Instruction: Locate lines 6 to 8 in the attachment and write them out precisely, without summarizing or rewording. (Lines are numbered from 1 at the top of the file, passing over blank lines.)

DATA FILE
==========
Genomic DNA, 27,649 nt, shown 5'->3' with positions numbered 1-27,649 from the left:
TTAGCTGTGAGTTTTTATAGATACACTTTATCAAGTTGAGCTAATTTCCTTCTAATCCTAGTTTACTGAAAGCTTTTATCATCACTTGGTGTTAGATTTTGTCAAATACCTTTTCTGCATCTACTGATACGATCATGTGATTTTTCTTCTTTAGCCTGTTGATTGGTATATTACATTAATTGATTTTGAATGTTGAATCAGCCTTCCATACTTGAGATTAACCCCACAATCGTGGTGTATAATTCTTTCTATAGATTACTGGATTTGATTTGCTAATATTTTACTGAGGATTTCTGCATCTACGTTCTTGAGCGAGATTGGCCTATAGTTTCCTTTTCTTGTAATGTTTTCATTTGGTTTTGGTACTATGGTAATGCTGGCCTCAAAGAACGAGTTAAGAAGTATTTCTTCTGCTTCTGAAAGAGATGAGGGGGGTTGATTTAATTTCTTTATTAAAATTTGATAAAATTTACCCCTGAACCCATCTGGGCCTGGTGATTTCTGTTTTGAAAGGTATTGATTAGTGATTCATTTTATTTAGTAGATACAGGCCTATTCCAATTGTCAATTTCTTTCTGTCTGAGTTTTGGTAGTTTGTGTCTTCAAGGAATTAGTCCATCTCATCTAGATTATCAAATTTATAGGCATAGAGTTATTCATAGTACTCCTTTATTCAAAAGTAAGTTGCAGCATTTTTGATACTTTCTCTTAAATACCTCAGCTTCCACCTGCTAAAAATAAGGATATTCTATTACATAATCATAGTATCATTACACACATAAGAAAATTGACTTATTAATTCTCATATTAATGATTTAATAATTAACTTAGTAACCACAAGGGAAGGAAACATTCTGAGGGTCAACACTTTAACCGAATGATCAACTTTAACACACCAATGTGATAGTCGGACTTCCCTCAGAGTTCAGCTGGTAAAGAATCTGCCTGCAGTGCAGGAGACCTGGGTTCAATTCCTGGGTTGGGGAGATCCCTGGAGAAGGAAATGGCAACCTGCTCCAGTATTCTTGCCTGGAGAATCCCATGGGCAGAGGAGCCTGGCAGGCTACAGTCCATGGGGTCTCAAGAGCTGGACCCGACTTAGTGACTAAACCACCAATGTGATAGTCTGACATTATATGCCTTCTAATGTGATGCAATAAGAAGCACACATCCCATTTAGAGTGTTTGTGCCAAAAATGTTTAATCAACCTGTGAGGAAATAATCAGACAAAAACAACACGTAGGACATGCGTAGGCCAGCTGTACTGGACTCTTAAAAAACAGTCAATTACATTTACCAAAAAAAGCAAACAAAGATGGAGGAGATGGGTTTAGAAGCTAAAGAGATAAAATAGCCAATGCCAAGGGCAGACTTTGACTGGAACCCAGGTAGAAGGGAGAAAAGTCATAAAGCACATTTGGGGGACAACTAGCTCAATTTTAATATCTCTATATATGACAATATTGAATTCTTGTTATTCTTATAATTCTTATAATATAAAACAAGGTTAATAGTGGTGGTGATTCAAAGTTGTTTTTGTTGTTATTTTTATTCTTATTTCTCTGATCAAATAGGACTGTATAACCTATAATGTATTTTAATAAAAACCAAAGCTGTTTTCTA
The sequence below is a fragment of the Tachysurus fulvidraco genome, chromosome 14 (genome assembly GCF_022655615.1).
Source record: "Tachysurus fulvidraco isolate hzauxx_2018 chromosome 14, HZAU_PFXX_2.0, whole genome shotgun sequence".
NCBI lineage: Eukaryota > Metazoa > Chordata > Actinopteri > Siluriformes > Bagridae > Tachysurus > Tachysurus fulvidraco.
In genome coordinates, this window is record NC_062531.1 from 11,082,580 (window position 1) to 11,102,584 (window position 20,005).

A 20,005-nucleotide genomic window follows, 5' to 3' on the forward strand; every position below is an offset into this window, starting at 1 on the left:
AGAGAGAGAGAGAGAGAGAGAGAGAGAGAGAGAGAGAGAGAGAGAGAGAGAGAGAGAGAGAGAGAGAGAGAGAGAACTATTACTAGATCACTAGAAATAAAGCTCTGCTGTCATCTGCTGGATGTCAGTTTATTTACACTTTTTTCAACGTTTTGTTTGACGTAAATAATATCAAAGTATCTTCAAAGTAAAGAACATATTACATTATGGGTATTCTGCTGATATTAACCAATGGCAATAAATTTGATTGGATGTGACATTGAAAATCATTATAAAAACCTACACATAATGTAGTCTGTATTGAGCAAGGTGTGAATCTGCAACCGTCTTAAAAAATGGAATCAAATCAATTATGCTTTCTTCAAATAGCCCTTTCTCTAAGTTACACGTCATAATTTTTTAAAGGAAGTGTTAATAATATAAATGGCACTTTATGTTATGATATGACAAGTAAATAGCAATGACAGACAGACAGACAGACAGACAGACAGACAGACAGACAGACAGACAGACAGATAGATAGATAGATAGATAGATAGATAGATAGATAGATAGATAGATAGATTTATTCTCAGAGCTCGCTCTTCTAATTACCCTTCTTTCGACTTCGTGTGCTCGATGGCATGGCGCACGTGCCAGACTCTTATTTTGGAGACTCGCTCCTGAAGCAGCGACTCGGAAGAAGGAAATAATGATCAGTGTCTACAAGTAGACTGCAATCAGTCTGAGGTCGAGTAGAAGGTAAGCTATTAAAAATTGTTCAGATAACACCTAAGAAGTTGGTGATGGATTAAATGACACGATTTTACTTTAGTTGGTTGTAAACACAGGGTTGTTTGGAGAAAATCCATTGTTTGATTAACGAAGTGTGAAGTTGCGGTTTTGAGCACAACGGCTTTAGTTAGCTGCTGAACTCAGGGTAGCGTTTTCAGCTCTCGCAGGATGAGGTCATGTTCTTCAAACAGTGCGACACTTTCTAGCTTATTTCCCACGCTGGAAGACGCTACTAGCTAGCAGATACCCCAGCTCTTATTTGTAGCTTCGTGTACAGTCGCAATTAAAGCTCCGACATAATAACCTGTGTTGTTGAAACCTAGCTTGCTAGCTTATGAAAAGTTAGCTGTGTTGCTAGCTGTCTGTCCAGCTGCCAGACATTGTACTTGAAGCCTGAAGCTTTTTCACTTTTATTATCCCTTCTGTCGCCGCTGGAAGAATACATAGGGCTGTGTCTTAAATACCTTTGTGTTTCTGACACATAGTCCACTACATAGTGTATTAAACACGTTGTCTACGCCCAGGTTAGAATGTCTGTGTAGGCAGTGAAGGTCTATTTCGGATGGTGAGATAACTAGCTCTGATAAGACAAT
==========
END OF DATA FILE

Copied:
In genome coordinates, this window is record NC_062531.1 from 11,082,580 (window position 1) to 11,102,584 (window position 20,005).

A 20,005-nucleotide genomic window follows, 5' to 3' on the forward strand; every position below is an offset into this window, starting at 1 on the left:
AGAGAGAGAGAGAGAGAGAGAGAGAGAGAGAGAGAGAGAGAGAGAGAGAGAGAGAGAGAGAGAGAGAGAGAGAGAACTATTACTAGATCACTAGAAATAAAGCTCTGCTGTCATCTGCTGGATGTCAGTTTATTTACACTTTTTTCAACGTTTTGTTTGACGTAAATAATATCAAAGTATCTTCAAAGTAAAGAACATATTACATTATGGGTATTCTGCTGATATTAACCAATGGCAATAAATTTGATTGGATGTGACATTGAAAATCATTATAAAAACCTACACATAATGTAGTCTGTATTGAGCAAGGTGTGAATCTGCAACCGTCTTAAAAAATGGAATCAAATCAATTATGCTTTCTTCAAATAGCCCTTTCTCTAAGTTACACGTCATAATTTTTTAAAGGAAGTGTTAATAATATAAATGGCACTTTATGTTATGATATGACAAGTAAATAGCAATGACAGACAGACAGACAGACAGACAGACAGACAGACAGACAGACAGACAGACAGATAGATAGATAGATAGATAGATAGATAGATAGATAGATAGATAGATAGATTTATTCTCAGAGCTCGCTCTTCTAATTACCCTTCTTTCGACTTCGTGTGCTCGATGGCATGGCGCACGTGCCAGACTCTTATTTTGGAGACTCGCTCCTGAAGCAGCGACTCGGAAGAAGGAAATAATGATCAGTGTCTACAAGTAGACTGCAATCAGTCTGAGGTCGAGTAGAAGGTAAGCTATTAAAAATTGTTCAGATAACACCTAAGAAGTTGGTGATGGATTAAATGACACGATTTTACTTTAGTTGGTTGTAAACACAGGGTTGTTTGGAGAAAATCCATTGTTTGATTAACGAAGTGTGAAGTTGCGGTTTTGAGCACAACGGCTTTAGTTAGCTGCTGAACTCAGGGTAGCGTTTTCAGCTCTCGCAGGATGAGGTCATGTTCTTCAAACAGTGCGACACTTTCTAGCTTATTTCCCACGCTGGAAGACGCTACTAGCTAGCAGATACCCCAGCTCTTATTTGTAGCTTCGTGTACAGTCGCAATTAAAGCTCCGACATAATAACCTGTGTTGTTGAAACCTAGCTTGCTAGCTTATGAAAAGTTAGCTGTGTTGCTAGCTGTCTGTCCAGCTGCCAGACATTGTACTTGAAGCCTGAAGCTTTTTCACTTTTATTATCCCTTCTGTCGCCGCTGGAAGAATACATAGGGCTGTGTCTTAAATACCTTTGTGTTTCTGACACATAGTCCACTACATAGTGTATTAAACACGTTGTCTACGCCCAGGTTAGAATGTCTGTGTAGGCAGTGAAGGTCTATTTCGGATGGTGAGATAACTAGCTCTGATAAGACAAT